Dementia in the News

Doctors who specialize in treating the elderly are calling on the nation's medical schools to require all students to demonstrate competence in treating senior citizens, a change in century-old teaching standards.

With the first of the 78 million baby boomers nearing retirement age, the American Geriatrics Society is proposing that elder care be added to the list of six core areas that have long been the focus of medical school training.

From the moment he test-drove the brain game, Ed Johnson was riveted.

The word teasers flashing on his computer screen seemed tuned to his personal abilities. And the accompanying voice track prodded or consoled - "it actually congratulates you," he said - based on his answers.

A team of US, Canadian and Italian scientists led by researchers at Johns Hopkins report evidence from studies in animals and humans supporting a link between Alzheimer's disease and chronic heart failure, two of the 10 leading causes of death in the United States.

A new study reveals that a previously undiscovered mouse gene reduces the two major pathological perturbations commonly associated with Alzheimer's disease (AD). The research, published by Cell Press in the November 12 issue of the journal Neuron, finds that the novel gene interacts with a key cellular enzyme previously-linked with AD pathology, thereby uncovering a new strategy for treating this devastating disorder.

As cases of Alzheimer's disease continue to soar in the United States, with as many as 16 million Americans expected to be diagnosed by 2015, according to the Alzheimer's Association, more and more youths are faced with the grim reality that one day, grandma or grandpa may forget who they are.
Joe LoGuidice and Bryant Soohoo are all too aware of that possibility -- the Fairfield County teens both have grandparents diagnosed with Alzheimer's, or a related from of dementia.

Older people with stronger muscles are at reduced risk of developing Alzheimer's disease compared to their weaker peers, a new study shows.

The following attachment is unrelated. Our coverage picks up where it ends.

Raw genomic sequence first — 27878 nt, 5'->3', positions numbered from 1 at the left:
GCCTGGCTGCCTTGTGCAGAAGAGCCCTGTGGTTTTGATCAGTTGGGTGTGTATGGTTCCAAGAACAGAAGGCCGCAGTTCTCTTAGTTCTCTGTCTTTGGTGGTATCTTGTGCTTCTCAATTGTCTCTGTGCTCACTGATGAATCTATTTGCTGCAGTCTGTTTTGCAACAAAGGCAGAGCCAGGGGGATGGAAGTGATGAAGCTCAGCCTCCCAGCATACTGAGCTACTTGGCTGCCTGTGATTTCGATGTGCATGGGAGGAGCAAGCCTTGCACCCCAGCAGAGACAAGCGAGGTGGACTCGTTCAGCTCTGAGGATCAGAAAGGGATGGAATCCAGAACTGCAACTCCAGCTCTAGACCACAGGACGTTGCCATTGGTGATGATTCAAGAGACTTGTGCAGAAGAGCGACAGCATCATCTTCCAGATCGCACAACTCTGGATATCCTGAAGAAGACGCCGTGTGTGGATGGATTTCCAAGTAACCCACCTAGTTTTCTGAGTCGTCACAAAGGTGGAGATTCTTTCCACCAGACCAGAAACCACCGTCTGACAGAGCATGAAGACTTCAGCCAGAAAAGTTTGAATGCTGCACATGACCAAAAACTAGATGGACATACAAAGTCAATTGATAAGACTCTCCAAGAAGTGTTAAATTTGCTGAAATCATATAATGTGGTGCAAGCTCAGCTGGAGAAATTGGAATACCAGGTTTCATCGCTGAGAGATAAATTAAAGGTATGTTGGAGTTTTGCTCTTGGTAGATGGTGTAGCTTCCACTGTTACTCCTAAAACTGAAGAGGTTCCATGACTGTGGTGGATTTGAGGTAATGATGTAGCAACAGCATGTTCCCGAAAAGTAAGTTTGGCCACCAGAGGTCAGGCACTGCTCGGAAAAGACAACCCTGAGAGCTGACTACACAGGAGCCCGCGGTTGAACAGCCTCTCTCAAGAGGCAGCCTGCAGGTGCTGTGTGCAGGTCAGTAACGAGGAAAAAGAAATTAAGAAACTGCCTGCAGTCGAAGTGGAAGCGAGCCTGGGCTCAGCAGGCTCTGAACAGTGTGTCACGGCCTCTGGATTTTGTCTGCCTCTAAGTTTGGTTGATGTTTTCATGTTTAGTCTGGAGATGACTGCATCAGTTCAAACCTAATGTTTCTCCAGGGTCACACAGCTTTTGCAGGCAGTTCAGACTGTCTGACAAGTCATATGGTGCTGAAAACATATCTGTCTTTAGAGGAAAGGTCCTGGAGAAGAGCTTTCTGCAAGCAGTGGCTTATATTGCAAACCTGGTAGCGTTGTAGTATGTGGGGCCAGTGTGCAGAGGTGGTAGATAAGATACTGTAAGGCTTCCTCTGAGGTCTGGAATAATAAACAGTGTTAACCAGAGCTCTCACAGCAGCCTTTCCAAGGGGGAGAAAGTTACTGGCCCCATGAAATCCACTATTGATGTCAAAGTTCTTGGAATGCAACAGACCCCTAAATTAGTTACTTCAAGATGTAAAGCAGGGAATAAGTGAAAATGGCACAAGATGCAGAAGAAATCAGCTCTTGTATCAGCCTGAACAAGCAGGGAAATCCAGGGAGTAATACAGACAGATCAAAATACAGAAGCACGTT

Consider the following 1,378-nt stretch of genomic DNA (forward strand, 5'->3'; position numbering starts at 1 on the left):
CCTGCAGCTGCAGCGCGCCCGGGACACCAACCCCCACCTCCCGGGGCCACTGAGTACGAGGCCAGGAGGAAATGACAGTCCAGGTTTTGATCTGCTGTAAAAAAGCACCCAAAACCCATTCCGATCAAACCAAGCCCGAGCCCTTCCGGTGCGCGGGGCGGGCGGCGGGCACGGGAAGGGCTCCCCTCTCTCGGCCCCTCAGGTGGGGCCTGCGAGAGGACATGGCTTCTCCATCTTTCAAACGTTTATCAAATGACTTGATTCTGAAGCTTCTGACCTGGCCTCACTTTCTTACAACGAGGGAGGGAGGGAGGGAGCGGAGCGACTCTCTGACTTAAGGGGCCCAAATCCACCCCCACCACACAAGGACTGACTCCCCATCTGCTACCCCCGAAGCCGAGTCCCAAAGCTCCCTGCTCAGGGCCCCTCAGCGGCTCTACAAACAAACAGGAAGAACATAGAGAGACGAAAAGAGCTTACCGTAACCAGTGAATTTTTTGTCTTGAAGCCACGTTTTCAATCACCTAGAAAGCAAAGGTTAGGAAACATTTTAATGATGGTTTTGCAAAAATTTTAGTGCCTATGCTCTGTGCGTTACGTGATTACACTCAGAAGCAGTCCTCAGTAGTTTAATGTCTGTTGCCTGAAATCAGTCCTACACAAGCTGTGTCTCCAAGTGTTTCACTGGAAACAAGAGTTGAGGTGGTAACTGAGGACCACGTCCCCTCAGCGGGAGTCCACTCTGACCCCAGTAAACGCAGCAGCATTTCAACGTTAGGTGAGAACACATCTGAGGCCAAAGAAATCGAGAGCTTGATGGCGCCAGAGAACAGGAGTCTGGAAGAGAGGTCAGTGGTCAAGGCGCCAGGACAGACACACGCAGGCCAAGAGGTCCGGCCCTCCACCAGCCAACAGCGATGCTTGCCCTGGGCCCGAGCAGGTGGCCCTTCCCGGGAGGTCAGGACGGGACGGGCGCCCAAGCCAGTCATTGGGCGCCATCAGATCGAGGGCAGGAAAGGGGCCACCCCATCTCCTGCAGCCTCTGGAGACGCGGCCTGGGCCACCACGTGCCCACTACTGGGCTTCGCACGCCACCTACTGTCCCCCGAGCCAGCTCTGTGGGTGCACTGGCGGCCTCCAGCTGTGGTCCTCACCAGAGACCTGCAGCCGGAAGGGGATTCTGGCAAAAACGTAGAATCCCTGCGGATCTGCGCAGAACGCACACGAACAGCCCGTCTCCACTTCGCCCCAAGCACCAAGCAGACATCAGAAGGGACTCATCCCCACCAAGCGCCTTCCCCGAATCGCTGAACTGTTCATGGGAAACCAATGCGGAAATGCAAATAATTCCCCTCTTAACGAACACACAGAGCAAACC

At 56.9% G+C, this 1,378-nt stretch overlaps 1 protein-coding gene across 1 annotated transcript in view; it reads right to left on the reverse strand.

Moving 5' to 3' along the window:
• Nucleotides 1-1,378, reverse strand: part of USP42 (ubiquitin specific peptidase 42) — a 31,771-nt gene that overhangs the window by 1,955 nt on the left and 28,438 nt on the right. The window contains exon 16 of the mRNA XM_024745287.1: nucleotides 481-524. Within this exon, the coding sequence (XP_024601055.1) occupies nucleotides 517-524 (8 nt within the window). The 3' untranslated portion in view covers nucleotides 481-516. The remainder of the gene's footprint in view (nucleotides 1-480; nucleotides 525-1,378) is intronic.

Dr. Patricia A. Boyle of Rush Alzheimer's Disease Center in Chicago and her colleagues found that the greater a person's muscle strength, the lower their likelihood of being diagnosed with Alzheimer's over a four-year period.

Middle-aged women with high levels of a specific amino acid in their blood are twice as likely to suffer from Alzheimer's many years later, reveals a thesis from the Sahlgrenska Academy at the University of Gothenburg, Sweden. This discovery could lead to a new and simple way of determining who is at risk long before there are any signs of the illness.

With the flu continuing to spread nationwide, imagine adding the virus into the mix when someone is already coping with a chronic illness like Alzheimer's disease. In an effort to help families manage this situation, the Alzheimer's Foundation of America (AFA) today released tips for caregivers of individuals with dementia who believe that they or the people they are caring for have the flu.

When Charles Tang's wife Amy 76, was diagnosed with Alzheimer's several years ago, he started looking for a support group for himself. He was shocked to find none were available in his native Chinese language.

"Every time I was attending the education meetings at the Alzheimer's Association NYC chapter, I found that I was the only one who was Chinese or even Asian," said Tang, 84, of Manhattan.

High blood pressume, evidence of arterial disease and markers of inflammation in the blood in middle age appear more common in inidividuals whose parents have Alzheimer's disease than in individuals without a parental history of the condition, according to a report in the November issue of Archives of General Psychiatry, one of the JAMA/Archives journals.

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